With flagging public support, Pakistan’s government faces an uphill struggle in negotiating peace with the Taliban.
Three weeks after Pakistan’s main political parties backed the idea of talks with the country’s Taliban, the plan looks in deep trouble, hit hard by a wave of bloody attacks.
In the space of a week, Peshawar has suffered three major bombings, killing 142 people—the vast majority of them civilians. Hurried denials issued by the main umbrella Tehreek-e-Taliban Pakistan (TTP) group hint at divisions within the organization and the rise of splinter factions keen to pursue their own agenda rather than follow the central leadership.
Peshawar is no stranger to bloodshed. It lies on the edge of Pakistan’s tribal areas and has frequently been hit by bombings and shootings. But the brutality of the recent attacks: a suicide bombing on a church service, a bomb on a bus carrying government staff home after work and the latest, a powerful car bomb targeting a busy market on Sunday, has shocked locals.
“The government should publicly hang the killers of innocent people,” said Gul Mohammad, a Peshawar junk shop owner. “I have a very simple question: why is the government so reluctant to launch an Army operation against the Taliban?”
The TTP insists it targets only legitimate military assets in its fight against the Pakistani state and says the recent attacks are a conspiracy to scotch the proposed talks.
But a Taliban commander in the country’s northwest admitted the prospect of negotiations had led to division within the movement, which has pledged allegiance to one-eyed Afghan Taliban chief Mullah Omar as well as Al Qaeda.
“There are even more differences on several other issues and you know Asmatullah Muaweya has also been sacked by our main leadership,” said the commander on condition of anonymity. Muaweya was the militants’ commander in Punjab province, cast out by the TTP senior leadership for welcoming the government offer of peace talks.
Hardline groups closer to Al Qaeda, more sectarian and anti-West in outlook than the mainstream TTP, have rejected talks. Factions from Mohmand and Khyber tribal areas and Darra Adam Khel district—all neighboring Peshawar—are staunchly opposed and the authorities are probing whether they were behind the recent attacks.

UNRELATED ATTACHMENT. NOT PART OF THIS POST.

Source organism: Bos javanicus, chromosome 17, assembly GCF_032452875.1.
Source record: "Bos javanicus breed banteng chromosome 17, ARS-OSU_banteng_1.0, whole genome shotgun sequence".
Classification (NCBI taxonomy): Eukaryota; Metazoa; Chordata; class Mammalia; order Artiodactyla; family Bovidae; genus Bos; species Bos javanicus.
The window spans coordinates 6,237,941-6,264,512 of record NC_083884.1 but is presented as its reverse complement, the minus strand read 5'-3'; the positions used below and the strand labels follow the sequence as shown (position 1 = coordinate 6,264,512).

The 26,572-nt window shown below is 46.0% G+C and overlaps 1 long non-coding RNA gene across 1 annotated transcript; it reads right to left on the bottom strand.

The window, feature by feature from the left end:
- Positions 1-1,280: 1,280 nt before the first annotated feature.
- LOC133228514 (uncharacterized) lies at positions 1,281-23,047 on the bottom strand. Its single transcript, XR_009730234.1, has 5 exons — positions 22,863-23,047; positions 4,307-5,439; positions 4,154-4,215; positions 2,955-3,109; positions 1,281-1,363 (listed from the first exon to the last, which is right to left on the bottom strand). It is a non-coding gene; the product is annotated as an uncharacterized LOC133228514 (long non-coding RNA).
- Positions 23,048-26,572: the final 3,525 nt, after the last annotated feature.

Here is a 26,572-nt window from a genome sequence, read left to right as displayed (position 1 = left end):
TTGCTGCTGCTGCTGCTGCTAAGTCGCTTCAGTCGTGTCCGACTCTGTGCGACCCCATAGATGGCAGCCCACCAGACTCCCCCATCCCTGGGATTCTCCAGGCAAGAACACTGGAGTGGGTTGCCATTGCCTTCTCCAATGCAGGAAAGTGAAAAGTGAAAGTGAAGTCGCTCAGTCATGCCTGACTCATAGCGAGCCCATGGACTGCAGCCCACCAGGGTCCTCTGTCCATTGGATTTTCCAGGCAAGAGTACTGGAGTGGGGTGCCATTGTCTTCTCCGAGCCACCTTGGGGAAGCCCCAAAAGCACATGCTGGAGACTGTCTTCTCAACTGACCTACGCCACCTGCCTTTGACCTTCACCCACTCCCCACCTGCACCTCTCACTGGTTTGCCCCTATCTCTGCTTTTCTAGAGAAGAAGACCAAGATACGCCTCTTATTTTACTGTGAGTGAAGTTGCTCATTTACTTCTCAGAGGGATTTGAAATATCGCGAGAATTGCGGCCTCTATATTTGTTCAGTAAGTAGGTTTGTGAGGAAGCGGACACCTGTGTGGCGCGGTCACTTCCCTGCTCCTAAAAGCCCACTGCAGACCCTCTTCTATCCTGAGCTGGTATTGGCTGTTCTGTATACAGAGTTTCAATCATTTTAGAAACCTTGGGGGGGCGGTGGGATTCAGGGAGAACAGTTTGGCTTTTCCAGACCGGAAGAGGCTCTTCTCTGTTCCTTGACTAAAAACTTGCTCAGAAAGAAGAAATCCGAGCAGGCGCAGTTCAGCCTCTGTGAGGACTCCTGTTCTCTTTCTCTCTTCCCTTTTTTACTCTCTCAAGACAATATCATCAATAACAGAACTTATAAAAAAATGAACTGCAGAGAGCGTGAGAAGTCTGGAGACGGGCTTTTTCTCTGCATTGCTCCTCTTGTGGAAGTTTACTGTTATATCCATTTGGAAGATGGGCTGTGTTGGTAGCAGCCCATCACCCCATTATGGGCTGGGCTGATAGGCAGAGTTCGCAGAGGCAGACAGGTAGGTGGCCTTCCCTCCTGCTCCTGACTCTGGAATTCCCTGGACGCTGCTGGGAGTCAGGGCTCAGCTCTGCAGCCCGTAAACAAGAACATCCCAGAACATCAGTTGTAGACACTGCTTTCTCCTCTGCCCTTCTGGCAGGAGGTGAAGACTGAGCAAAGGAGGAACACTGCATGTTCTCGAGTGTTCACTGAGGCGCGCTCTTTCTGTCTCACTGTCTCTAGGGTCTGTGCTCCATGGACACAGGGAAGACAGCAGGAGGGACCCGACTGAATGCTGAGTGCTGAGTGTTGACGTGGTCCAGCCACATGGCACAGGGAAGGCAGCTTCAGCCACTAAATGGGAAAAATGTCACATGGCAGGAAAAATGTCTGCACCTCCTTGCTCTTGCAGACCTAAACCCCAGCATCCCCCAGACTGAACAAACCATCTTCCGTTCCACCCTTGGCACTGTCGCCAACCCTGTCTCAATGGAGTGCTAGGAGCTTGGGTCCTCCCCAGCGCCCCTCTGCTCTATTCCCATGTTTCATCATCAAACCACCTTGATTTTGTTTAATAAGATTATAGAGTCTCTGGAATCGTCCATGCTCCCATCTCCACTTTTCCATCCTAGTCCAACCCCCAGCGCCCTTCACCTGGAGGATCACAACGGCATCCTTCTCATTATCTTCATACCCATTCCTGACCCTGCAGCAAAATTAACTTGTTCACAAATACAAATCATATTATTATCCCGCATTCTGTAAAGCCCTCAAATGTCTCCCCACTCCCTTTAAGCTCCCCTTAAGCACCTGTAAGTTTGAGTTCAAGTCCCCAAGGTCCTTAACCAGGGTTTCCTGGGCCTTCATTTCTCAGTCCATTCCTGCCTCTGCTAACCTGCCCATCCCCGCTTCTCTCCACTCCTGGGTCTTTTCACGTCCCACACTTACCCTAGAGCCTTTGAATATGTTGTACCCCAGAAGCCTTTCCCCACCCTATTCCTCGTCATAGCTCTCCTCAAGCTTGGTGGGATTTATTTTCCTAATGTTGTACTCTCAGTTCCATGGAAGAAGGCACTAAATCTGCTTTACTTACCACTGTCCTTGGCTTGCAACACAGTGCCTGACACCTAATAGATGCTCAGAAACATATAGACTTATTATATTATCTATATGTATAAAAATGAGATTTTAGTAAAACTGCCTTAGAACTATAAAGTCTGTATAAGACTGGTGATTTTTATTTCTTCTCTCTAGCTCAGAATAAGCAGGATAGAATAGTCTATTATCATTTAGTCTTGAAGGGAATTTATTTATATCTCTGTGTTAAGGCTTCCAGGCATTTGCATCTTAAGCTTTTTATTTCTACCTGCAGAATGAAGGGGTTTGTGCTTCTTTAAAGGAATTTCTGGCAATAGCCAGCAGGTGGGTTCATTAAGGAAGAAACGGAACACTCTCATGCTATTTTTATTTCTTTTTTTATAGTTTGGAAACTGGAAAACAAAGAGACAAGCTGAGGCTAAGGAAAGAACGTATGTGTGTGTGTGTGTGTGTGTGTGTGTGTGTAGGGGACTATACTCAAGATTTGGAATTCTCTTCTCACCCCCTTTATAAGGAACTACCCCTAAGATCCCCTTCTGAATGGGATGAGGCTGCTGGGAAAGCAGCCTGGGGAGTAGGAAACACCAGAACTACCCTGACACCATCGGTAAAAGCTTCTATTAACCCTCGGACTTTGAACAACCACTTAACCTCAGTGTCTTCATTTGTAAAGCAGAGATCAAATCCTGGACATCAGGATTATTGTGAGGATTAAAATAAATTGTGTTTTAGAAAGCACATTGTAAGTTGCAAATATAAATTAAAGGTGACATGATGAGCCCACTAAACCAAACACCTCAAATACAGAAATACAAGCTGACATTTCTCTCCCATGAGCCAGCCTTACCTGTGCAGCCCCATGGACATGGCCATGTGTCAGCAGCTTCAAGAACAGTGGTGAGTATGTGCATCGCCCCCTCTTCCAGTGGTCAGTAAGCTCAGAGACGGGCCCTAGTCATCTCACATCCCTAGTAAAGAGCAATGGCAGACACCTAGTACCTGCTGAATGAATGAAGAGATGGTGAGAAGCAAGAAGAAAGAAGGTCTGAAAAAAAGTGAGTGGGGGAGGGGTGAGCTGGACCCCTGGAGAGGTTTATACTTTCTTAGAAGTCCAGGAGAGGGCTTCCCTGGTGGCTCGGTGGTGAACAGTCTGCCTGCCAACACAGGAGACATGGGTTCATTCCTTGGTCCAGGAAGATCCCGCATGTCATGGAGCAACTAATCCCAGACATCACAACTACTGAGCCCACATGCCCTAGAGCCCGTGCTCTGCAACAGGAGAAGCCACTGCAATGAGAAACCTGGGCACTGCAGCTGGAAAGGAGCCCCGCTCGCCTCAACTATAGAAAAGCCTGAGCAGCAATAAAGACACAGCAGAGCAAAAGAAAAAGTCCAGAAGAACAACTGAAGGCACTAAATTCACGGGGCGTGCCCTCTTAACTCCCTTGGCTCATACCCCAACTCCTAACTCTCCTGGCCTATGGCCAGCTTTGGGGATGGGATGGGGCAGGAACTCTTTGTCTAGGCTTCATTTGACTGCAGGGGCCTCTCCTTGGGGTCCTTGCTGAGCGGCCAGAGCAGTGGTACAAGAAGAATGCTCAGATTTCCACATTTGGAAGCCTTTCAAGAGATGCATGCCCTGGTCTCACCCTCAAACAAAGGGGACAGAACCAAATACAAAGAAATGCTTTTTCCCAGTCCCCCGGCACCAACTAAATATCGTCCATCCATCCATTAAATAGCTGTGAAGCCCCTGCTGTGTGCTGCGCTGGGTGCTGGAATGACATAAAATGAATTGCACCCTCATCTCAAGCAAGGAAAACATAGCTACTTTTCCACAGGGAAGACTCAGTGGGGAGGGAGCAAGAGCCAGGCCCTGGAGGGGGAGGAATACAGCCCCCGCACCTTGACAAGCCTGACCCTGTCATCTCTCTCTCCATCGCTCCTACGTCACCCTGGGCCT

Another militant source said overtures made to certain groups had triggered the Peshawar attacks as others sought to make their influence felt. “The latest bout of attacks has come because the security establishment is selective in talking to the militants. It wants to talk to some elements while crushing the others,” the source told AFP.
But security officials remain skeptical about the TTP denials, saying the sophisticated nature of the three attacks suggested an experienced, well-equipped group was behind them.
“Though TTP has publicly disowned the latest series of bombings, we are very much convinced that TTP as an organization is involved,” said a senior security official in Peshawar. “They want to build pressure on both provincial and central governments before the peace talks.”
A pair of suicide bombers smuggled into a church, a remote-controlled bomb planted on a government staff bus and a 200kg car bomb exploding in a busy market in the heart of Peshawar—all this could not be the work of a fledgling group, the official said.
Rahimullah Yusufzai, a senior analyst and expert on militancy in Pakistan said that while the perpetrators of the past week’s atrocities were unclear, the outcome was not.
“If the purpose of these attacks was creating an obstruction in the proposed peace talks then these attacks have achieved its goal,” he said. “Government is under extreme public pressure due to these recent attacks and losing public support on the proposed peace talks.”
Even with public backing, the two sides’ positions look difficult, if not impossible, to reconcile.
On one side the TTP have laid down exacting conditions for taking part in talks—the withdrawal of troops from the tribal areas, the release of their prisoners and a government ceasefire. On the other, Prime Minister Nawaz Sharif, in New York for the U.N. General Assembly as the attacks unfolded, told the Wall Street Journal that the TTP must recognize the Pakistani Constitution and lay down their weapons.